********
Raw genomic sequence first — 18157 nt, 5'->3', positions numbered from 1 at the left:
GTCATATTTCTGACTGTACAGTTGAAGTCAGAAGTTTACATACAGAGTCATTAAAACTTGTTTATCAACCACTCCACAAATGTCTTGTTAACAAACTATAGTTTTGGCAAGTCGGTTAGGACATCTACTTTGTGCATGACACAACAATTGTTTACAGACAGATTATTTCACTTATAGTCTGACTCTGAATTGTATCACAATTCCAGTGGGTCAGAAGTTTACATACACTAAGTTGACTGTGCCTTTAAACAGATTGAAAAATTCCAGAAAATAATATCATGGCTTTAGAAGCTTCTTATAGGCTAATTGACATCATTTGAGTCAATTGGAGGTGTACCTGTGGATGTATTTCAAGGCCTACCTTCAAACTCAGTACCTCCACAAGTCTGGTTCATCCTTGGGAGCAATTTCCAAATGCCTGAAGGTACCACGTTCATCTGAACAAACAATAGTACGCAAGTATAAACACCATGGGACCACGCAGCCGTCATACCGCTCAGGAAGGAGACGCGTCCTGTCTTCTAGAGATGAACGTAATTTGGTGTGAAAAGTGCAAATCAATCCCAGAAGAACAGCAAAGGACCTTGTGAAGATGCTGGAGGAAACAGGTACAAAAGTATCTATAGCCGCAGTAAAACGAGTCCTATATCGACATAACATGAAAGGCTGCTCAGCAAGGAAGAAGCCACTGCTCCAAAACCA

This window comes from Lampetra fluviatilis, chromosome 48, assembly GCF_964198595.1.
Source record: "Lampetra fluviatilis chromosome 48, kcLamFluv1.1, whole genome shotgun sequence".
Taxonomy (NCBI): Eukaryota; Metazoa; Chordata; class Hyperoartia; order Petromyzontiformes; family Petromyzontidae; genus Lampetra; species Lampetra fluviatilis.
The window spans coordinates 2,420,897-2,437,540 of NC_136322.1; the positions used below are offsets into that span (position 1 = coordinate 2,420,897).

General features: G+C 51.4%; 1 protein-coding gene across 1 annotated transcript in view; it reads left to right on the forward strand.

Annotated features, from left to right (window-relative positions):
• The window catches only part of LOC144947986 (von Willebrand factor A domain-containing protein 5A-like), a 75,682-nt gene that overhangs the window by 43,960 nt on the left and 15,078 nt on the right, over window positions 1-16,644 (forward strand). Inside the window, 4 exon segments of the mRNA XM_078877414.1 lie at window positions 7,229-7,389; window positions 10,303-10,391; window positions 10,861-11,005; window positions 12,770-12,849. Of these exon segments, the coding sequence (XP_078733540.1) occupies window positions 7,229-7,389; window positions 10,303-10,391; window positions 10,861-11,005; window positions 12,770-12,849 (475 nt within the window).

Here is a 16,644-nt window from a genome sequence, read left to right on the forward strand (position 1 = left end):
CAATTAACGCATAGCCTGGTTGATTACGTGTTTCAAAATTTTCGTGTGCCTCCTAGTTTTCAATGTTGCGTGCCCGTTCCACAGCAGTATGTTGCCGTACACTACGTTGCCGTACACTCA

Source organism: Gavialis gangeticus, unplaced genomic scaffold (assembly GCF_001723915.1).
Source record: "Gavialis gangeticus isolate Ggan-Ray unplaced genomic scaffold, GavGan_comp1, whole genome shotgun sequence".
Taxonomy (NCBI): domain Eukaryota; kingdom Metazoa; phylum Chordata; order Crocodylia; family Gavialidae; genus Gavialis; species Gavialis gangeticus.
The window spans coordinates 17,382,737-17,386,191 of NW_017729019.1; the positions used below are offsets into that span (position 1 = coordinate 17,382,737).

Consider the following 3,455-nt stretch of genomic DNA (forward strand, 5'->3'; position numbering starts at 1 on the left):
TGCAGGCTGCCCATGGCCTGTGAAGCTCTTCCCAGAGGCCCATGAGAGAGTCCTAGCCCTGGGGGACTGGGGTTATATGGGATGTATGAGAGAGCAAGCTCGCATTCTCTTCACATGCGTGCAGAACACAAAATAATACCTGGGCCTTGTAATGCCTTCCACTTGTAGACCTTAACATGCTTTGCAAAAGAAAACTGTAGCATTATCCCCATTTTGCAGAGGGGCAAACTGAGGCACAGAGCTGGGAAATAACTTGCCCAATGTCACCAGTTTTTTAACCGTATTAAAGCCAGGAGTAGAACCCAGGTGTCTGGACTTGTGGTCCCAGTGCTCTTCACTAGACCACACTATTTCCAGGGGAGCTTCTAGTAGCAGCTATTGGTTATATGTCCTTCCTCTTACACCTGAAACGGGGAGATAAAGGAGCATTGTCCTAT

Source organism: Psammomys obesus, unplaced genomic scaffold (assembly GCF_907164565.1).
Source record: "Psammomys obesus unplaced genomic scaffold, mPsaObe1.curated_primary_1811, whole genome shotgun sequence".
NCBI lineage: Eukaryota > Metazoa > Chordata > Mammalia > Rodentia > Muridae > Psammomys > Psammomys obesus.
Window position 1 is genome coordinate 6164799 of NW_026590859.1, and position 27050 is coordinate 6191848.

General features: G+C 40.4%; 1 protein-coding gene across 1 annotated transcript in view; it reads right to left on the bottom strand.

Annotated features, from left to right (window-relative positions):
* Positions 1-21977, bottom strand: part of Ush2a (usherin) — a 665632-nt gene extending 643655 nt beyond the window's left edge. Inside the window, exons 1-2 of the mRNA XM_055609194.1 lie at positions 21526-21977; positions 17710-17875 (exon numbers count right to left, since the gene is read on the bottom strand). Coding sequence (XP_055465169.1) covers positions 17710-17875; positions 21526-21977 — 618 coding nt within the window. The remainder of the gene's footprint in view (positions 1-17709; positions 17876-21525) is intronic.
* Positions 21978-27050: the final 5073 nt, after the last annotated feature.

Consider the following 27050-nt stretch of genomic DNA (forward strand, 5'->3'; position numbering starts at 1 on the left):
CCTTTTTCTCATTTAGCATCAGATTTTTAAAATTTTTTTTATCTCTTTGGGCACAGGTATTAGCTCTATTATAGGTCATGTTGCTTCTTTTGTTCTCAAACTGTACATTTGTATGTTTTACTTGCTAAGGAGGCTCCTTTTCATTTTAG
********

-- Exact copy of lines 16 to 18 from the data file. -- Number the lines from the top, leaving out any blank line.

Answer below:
Consider the following 3,455-nt stretch of genomic DNA (forward strand, 5'->3'; position numbering starts at 1 on the left):
TGCAGGCTGCCCATGGCCTGTGAAGCTCTTCCCAGAGGCCCATGAGAGAGTCCTAGCCCTGGGGGACTGGGGTTATATGGGATGTATGAGAGAGCAAGCTCGCATTCTCTTCACATGCGTGCAGAACACAAAATAATACCTGGGCCTTGTAATGCCTTCCACTTGTAGACCTTAACATGCTTTGCAAAAGAAAACTGTAGCATTATCCCCATTTTGCAGAGGGGCAAACTGAGGCACAGAGCTGGGAAATAACTTGCCCAATGTCACCAGTTTTTTAACCGTATTAAAGCCAGGAGTAGAACCCAGGTGTCTGGACTTGTGGTCCCAGTGCTCTTCACTAGACCACACTATTTCCAGGGGAGCTTCTAGTAGCAGCTATTGGTTATATGTCCTTCCTCTTACACCTGAAACGGGGAGATAAAGGAGCATTGTCCTAT

Source organism: Psammomys obesus, unplaced genomic scaffold (assembly GCF_907164565.1).